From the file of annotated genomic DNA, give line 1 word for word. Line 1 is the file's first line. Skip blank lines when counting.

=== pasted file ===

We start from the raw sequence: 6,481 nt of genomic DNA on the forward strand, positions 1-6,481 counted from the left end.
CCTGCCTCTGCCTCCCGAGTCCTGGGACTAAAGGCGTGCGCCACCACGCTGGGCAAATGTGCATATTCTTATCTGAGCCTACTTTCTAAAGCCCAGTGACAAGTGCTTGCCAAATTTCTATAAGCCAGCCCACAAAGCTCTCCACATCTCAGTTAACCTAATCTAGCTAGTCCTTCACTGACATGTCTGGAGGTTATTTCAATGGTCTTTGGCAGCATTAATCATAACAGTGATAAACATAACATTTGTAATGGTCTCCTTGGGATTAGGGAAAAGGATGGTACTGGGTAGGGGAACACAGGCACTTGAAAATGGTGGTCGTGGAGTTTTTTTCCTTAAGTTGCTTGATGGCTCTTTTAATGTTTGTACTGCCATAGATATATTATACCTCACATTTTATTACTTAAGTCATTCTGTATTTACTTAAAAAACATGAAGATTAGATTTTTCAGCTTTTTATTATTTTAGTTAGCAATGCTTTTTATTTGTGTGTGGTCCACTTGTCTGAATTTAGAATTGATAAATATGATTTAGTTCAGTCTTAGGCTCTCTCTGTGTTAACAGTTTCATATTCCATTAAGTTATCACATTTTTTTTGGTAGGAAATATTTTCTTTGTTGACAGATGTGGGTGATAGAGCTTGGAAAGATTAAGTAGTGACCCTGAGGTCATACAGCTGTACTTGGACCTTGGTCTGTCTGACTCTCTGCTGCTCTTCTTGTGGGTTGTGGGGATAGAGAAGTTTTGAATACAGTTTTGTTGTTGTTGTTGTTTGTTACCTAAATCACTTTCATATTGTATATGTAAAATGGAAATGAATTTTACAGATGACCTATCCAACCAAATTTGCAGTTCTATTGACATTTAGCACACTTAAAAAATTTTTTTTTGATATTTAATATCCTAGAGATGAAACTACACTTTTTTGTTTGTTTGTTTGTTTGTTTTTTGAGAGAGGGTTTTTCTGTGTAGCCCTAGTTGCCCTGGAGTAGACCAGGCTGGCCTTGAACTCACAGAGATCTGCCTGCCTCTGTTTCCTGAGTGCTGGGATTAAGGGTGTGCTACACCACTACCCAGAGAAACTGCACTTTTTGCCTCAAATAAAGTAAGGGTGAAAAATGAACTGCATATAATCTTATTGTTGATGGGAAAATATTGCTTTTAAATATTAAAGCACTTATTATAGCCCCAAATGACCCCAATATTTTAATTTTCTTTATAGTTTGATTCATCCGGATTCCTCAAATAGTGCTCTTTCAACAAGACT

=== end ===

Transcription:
We start from the raw sequence: 6,481 nt of genomic DNA on the forward strand, positions 1-6,481 counted from the left end.